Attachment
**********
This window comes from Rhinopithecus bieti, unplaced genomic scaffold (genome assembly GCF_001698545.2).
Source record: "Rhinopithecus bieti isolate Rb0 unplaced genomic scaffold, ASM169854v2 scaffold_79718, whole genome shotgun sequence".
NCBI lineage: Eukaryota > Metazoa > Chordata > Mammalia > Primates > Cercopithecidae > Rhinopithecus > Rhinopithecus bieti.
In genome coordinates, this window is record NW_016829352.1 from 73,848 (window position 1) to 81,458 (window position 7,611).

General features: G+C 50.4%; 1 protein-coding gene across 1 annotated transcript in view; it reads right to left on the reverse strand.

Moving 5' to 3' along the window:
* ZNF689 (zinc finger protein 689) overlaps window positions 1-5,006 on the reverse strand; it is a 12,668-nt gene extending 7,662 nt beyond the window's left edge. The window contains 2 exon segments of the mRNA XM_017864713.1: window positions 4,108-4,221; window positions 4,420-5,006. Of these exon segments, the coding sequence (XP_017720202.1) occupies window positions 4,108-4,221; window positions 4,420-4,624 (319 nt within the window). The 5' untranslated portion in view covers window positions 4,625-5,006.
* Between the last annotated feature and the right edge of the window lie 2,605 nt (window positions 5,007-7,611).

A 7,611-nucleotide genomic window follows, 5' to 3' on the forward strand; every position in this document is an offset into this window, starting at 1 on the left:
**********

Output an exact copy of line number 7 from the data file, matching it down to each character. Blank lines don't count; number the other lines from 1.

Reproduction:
* ZNF689 (zinc finger protein 689) overlaps window positions 1-5,006 on the reverse strand; it is a 12,668-nt gene extending 7,662 nt beyond the window's left edge. The window contains 2 exon segments of the mRNA XM_017864713.1: window positions 4,108-4,221; window positions 4,420-5,006. Of these exon segments, the coding sequence (XP_017720202.1) occupies window positions 4,108-4,221; window positions 4,420-4,624 (319 nt within the window). The 5' untranslated portion in view covers window positions 4,625-5,006.